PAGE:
Palembang in 1811 and 1812
Author: J. Bastin
Publisher: Bijdragen tot de Taal-, Land- en Volkenkunde 109 (1953), no: 4, Leiden, 300-320
Recently the controversy surrounding the Palembang massacre was reopened with the publication of an English translation of a letter which Raffles sent to the Sultan Badr'uddin, and which was not published by Baud
The late C. E. Wurtzburg argued on the basis of this new letter that the sending of arms to Badr'uddin  was not
directed for use against the Dutch garrison there, but against a Dutch naval force reported off Palembang. Baud had based his argument upon Malay letters which Raffles had addressed to the Sultan of Palembang in 1810—11. He had seen copies of these letters in 1816 when Badr'uddin sent the originals to "an old friend at Batavia" to present to the Commissioners-General "in order to make use of them for averting the calamities which he expected might come down on him" for the part he played in the massacre of the Dutch in 1811. He sent the letters in the hope of throwing the blame for the massacre onto Raffles.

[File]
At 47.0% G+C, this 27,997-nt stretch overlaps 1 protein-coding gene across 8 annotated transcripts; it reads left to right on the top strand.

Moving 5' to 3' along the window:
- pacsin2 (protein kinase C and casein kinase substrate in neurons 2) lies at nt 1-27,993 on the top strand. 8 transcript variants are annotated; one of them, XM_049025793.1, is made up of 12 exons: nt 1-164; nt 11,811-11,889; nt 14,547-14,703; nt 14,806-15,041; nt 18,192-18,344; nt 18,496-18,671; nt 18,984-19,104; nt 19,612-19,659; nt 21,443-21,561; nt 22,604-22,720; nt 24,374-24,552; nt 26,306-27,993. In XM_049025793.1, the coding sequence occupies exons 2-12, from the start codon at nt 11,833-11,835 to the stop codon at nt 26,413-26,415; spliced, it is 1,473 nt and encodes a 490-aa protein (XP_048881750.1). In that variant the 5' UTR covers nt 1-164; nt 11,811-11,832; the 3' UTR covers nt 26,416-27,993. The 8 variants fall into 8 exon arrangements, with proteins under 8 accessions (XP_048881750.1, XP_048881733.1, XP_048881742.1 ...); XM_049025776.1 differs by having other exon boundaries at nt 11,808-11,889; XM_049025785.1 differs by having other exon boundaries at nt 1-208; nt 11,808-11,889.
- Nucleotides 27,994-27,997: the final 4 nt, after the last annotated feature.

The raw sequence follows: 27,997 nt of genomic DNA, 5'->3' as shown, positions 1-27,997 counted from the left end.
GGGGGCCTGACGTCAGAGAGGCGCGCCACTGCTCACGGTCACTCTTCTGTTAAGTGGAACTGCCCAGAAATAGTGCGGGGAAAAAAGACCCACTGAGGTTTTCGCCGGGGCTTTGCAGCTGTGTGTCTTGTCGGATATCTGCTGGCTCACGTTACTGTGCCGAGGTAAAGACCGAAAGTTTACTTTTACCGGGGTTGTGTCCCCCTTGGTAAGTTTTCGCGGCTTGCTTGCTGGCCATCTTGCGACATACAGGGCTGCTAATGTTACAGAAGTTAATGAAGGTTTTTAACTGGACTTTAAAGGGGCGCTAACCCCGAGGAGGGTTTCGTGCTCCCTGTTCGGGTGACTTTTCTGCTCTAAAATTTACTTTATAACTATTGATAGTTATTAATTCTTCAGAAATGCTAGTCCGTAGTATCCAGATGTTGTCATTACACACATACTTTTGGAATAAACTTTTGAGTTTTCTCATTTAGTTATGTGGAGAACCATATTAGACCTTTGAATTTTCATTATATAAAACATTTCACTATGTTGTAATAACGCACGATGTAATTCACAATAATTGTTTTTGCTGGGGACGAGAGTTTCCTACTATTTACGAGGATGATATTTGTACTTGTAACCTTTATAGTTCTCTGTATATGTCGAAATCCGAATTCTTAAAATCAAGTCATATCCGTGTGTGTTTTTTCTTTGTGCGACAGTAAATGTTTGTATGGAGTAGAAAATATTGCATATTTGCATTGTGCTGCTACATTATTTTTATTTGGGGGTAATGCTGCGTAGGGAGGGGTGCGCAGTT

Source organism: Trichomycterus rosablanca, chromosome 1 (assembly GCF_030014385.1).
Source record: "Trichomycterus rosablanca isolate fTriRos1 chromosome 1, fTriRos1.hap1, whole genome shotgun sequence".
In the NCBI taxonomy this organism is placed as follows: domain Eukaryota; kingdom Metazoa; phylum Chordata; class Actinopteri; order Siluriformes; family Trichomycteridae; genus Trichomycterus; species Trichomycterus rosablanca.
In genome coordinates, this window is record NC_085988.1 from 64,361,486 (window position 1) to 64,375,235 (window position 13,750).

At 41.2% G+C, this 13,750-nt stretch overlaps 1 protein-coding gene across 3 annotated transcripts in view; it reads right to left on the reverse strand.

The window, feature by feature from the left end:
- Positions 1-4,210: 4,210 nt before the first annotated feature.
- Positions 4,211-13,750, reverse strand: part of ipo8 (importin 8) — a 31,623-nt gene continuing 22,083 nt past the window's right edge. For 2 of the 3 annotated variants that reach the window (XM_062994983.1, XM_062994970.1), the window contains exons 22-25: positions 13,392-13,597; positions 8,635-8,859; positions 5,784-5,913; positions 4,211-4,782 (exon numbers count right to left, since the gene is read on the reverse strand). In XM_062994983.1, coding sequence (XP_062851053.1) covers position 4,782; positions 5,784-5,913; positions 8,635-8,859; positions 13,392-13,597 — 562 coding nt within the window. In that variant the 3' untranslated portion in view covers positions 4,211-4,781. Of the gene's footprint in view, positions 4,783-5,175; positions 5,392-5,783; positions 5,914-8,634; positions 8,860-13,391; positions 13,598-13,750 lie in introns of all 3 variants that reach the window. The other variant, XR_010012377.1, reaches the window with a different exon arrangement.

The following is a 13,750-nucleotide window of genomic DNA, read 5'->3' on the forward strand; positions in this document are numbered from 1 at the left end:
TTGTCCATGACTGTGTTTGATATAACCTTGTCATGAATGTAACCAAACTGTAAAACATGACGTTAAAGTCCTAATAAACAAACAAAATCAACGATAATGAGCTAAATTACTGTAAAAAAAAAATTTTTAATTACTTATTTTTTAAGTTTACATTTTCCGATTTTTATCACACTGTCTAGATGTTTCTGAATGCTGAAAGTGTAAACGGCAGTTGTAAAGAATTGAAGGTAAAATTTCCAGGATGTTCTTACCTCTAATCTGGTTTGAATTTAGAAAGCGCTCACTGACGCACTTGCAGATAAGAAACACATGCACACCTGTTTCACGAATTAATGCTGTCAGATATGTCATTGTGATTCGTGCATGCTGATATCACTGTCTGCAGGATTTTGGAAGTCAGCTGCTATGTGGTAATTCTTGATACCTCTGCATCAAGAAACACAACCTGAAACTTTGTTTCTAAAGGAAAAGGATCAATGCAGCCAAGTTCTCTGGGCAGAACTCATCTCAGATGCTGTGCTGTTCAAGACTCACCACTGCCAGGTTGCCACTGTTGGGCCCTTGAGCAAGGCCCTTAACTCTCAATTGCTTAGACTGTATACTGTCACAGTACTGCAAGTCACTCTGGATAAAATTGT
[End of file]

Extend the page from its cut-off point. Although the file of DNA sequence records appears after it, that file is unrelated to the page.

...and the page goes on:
Baud himself never saw the original letters, but printed the copies which Badr'uddin's friend had made for him. On the basis of these copies Baud had no difficulty in showing Raffles' guilt. However, the discovery of three of the original letters from Raffles to the Sultan now show clearly that Baud's copies were inaccurate, not only substituting a crude Malay for the polished high-court Malay of Raffles' scribe, but in some cases altering the meaning by compression
of phrases.

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